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Research:

Climatic similarity and biological exchange in the worldwide airline network

Investigators: Andrew Tatem and Simon Hay.

Published in: Proceedings of the Royal Society B. 274 (1617):1489–1496. (PDF version)

Financial support: UK Government’s Office of Science and Innovation

Abstract: Recent increases in the rates of biological invasion and spread of infectious diseases have been linked to the continued expansion of the worldwide airline transportation network (WAN). Here, the global structure of the WAN is analysed in terms of climatic similarity to illuminate the risk of deliberate or accidental movements of climatically sensitive organisms around the world.

From over 44,000 flight routes, we show, for each month of an average year:

  • those scheduled routes that link the most spatially distant but climatically similar airports,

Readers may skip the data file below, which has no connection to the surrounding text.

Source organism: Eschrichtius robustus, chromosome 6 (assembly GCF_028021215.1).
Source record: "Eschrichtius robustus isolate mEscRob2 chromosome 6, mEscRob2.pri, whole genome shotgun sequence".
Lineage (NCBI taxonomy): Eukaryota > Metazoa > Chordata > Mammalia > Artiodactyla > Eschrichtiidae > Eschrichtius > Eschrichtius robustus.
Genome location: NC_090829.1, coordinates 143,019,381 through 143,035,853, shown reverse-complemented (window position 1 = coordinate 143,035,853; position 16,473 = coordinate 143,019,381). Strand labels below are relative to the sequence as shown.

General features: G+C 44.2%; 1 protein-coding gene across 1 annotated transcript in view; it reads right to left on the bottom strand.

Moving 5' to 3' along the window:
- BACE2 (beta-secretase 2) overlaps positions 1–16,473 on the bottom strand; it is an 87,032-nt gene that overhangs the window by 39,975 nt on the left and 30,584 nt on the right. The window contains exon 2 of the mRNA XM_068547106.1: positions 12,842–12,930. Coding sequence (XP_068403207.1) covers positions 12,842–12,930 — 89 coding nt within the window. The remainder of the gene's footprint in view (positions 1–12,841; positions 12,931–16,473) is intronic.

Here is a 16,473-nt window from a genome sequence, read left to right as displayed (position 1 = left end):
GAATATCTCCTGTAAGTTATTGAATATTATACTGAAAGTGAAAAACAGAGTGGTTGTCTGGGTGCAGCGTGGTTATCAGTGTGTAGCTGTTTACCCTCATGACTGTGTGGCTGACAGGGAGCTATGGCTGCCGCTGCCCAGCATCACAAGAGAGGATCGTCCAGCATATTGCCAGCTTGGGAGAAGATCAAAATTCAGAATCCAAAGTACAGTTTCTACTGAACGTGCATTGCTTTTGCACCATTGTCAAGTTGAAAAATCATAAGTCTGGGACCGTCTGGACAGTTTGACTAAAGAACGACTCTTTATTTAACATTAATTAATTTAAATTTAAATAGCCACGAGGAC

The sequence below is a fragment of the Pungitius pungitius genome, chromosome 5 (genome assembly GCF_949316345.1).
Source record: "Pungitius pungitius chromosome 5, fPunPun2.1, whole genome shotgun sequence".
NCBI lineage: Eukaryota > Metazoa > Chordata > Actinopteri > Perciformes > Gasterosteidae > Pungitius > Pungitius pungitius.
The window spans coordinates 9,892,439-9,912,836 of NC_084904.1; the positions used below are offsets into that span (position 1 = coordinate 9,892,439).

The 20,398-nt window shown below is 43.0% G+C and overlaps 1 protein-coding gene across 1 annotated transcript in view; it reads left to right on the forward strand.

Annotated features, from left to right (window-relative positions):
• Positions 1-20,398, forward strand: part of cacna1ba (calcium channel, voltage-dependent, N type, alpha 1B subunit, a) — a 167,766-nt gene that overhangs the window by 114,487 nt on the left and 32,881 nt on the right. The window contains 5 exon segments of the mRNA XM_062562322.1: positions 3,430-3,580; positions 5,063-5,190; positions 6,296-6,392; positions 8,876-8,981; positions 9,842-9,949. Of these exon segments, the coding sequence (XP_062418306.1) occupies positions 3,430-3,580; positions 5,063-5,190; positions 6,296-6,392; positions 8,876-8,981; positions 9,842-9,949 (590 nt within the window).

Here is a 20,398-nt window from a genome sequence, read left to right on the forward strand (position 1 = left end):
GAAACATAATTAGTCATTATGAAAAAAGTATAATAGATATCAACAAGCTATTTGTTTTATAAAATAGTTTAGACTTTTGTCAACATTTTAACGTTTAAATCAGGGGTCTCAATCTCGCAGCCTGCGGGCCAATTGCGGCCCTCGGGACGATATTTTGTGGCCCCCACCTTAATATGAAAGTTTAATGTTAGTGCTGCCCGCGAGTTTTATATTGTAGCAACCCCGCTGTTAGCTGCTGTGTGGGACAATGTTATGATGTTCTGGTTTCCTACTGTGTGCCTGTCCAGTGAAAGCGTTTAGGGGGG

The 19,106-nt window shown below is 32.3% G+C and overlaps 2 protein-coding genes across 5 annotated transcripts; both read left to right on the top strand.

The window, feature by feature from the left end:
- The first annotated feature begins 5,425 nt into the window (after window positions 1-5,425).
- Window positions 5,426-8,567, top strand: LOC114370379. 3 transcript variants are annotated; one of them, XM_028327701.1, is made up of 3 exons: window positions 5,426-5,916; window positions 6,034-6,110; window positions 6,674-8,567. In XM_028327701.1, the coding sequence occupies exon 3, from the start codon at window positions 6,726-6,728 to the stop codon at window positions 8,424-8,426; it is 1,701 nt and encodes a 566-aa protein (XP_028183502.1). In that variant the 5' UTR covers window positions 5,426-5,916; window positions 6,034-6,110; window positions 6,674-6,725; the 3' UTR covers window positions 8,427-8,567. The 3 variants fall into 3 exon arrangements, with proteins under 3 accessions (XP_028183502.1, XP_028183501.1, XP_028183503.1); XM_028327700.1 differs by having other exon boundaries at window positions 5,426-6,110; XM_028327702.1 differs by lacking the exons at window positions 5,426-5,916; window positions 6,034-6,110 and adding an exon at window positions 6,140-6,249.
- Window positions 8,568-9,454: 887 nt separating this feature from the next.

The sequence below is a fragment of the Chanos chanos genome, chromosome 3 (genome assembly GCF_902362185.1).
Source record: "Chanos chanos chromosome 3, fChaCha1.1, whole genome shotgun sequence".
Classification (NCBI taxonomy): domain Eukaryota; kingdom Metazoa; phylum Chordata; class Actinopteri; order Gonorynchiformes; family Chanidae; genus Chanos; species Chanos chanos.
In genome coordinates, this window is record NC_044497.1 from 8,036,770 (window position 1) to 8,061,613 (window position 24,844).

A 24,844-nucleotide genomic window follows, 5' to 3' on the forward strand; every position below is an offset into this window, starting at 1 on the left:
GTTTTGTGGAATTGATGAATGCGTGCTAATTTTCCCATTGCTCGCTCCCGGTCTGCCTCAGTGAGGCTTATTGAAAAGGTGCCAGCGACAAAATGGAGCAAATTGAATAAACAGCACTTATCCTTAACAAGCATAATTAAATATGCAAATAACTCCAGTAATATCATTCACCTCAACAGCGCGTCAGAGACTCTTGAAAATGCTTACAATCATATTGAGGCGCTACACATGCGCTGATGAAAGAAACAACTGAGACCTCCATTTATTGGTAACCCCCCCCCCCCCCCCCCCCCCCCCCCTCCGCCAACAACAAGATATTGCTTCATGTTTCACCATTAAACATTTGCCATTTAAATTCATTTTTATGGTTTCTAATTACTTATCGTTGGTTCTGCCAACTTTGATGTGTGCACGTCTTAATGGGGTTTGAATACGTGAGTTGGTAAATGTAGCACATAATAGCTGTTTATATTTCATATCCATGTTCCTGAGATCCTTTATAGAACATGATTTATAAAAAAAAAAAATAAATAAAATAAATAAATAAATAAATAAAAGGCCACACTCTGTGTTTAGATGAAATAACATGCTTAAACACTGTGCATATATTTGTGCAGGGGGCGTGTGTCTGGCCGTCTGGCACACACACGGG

• the climatically best-connected airports, and

  • clusters of airports with similar climatic features.

The way in which traffic volumes alter these findings is also examined. Climatic similarity across the WAN is skewed (most geographically close airports are climatically similar) but heavy-tailed (there are considerable numbers of geographically distant but climatically similar airports), with climate similarity highest in the June–August period, matching the annual peak in air traffic. Climatically matched, geographically distant airports form subnetworks within the WAN that change throughout the year. Further, the incorporation of passenger and freight traffic data highlight at greater risk of invasion those airports that are climatically well connected by numerous high capacity routes.

 

Trade Commodity Tons

Subnetworks (encompassing more than 10 airports or more than three countries) within the Climatic Euclidean Distance-weighted WAN for January (airports with the same colour and style of icon represent a subnetwork). (click the image for an enlarged version)

 
 

 

[ Last updated: May 3, 2010 ]

 

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